Houston Methodist. Leading Medicine

Neck FAQ

Question:

I have a severely degenerated cervical spine mostly at C2 but a little bit of C1. I've been wearing a halo vest until the surgeon can schedule me. I haven't even had a preliminary appointment yet. What kind of procedure can they do for something like this?

Answer:

Instability of the cervical spine (neck) severe enough to require surgical fixation occurs as a result of trauma, congenital malformations, or bony destruction from diseases such as cancer, arthritis, and infections. As in your case, the upper cervical bones degenerate to the point of collapsing from underneath the skull. Without support of some kind, the risk of pressure on the spinal cord is too great to leave the problem untreated. External "fixation" such as collars and halo vests are temporary until surgery can be done. Internal fixation is the next step. Fixation means the surgeon is literally using metal plates, screws of various types, and rods to hold the base of the skull attached to the back of the cervical vertebrae. Modern rod-and-screw fixation techniques have replaced the earlier wire and bone graft methods of fixation. Bone grafts are still used to augment fixation devices such as preshaped rods and contoured plates. Different types of locking screws are used and placed in different positions or parts of the spinal bones. These devices can be angled to meet each patient's needs. Specific motions (side bending or rotating the head) can be prevented according to the patient's pattern of instability. Once the surgeon has a chance to evaluate your particular situation, then a plan of care can be developed. You will likely be shown X-rays, MRIs, and schematic drawings of the proposed procedure. Be sure and ask any questions you may have in order to fully understand what is being proposed and what you can do to get the best result. Richard J. Bransford, MD, et al. Posterior Fixation of the Upper Cervical Spine: Contemporary Techniques. In Journal of the American Academy of Orthopaedic Surgeons. February 2011. Vol. 19. No.1. Pp. 49-58.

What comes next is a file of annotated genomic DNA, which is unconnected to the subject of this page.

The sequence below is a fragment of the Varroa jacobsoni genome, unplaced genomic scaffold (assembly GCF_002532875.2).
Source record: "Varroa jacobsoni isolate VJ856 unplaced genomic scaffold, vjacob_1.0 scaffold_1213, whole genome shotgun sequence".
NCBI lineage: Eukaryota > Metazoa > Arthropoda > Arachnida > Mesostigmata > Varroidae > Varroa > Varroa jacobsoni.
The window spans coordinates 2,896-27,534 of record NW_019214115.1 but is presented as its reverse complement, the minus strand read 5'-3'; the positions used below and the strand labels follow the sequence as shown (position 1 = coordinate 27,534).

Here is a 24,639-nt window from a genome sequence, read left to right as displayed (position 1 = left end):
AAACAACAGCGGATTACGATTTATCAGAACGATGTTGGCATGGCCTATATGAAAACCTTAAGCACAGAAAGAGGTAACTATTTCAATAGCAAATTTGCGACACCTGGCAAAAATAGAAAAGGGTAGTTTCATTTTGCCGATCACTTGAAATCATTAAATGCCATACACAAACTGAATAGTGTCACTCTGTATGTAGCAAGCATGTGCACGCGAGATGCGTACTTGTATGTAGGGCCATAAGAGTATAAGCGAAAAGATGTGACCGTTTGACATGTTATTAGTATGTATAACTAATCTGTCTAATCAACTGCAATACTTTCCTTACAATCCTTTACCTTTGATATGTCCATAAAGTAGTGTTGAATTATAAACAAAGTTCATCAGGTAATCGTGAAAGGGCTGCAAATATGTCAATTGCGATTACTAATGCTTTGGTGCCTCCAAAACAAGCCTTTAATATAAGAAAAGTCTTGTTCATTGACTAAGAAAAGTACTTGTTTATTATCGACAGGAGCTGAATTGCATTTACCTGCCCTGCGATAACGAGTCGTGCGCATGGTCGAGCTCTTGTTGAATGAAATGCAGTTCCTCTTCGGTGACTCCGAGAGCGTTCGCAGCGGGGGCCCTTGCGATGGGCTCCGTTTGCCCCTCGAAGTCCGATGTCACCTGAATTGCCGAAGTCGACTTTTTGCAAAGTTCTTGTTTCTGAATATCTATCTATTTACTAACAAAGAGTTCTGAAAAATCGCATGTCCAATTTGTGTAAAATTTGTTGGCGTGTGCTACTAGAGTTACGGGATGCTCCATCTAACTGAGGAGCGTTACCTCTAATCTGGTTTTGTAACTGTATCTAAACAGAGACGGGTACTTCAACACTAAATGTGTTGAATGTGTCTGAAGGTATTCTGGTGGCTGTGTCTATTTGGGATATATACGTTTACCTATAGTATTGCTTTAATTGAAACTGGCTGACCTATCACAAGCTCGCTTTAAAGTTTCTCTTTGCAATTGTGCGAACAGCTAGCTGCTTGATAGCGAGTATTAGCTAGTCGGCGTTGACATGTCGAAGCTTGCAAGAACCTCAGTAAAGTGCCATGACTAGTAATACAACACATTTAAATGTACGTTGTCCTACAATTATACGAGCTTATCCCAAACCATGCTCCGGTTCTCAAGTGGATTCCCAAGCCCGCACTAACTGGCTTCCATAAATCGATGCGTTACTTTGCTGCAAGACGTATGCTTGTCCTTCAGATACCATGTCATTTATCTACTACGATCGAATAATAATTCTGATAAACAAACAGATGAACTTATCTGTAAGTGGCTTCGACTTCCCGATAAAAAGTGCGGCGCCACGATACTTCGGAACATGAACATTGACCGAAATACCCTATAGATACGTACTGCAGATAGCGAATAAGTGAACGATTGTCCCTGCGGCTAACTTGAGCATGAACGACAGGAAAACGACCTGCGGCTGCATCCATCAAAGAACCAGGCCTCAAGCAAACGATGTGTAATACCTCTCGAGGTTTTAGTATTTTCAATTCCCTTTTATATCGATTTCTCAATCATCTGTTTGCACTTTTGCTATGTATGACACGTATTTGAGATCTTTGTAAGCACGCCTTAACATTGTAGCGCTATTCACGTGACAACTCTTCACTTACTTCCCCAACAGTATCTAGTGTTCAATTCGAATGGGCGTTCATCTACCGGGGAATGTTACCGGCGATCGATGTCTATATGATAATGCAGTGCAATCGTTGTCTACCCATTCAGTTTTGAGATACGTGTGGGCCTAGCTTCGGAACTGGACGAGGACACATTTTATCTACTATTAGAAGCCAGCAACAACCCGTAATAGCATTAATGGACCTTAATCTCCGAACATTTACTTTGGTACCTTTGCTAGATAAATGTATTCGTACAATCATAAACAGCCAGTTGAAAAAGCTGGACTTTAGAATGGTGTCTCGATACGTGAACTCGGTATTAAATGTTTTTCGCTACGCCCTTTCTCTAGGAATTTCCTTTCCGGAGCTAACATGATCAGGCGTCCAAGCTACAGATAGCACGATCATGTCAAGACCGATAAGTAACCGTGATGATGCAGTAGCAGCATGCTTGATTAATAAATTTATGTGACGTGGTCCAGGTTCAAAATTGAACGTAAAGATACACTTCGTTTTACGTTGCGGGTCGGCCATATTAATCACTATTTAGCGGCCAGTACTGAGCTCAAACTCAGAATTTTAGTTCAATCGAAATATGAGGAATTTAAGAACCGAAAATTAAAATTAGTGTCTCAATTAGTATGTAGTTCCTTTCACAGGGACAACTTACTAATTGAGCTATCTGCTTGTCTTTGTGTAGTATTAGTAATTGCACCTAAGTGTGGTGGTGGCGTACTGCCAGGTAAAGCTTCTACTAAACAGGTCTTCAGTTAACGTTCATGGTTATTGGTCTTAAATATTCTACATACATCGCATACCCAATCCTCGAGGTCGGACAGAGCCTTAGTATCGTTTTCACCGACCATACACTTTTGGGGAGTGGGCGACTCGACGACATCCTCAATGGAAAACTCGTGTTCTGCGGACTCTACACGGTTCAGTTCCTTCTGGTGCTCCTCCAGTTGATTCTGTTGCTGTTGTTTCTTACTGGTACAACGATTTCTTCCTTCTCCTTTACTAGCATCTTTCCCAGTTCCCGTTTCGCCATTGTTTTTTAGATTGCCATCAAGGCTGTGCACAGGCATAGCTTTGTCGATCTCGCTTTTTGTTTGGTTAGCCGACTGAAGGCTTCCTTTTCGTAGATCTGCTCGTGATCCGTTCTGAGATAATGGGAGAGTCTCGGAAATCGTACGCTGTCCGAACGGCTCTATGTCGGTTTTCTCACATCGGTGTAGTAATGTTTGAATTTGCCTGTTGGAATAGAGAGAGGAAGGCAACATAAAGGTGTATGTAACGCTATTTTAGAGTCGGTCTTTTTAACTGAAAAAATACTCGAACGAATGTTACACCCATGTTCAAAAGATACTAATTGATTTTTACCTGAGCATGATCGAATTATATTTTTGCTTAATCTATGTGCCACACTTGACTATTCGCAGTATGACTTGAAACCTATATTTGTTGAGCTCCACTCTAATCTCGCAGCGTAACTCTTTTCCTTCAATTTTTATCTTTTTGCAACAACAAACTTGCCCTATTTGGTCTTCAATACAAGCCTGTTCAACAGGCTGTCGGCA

*Disclaimer:* The information contained herein is compiled from a variety of sources. It may not be complete or timely. It does not cover all diseases, physical conditions, ailments or treatments. The information should NOT be used in place of visit with your healthcare provider, nor should you disregard the advice of your health care provider because of any information you read in this topic.
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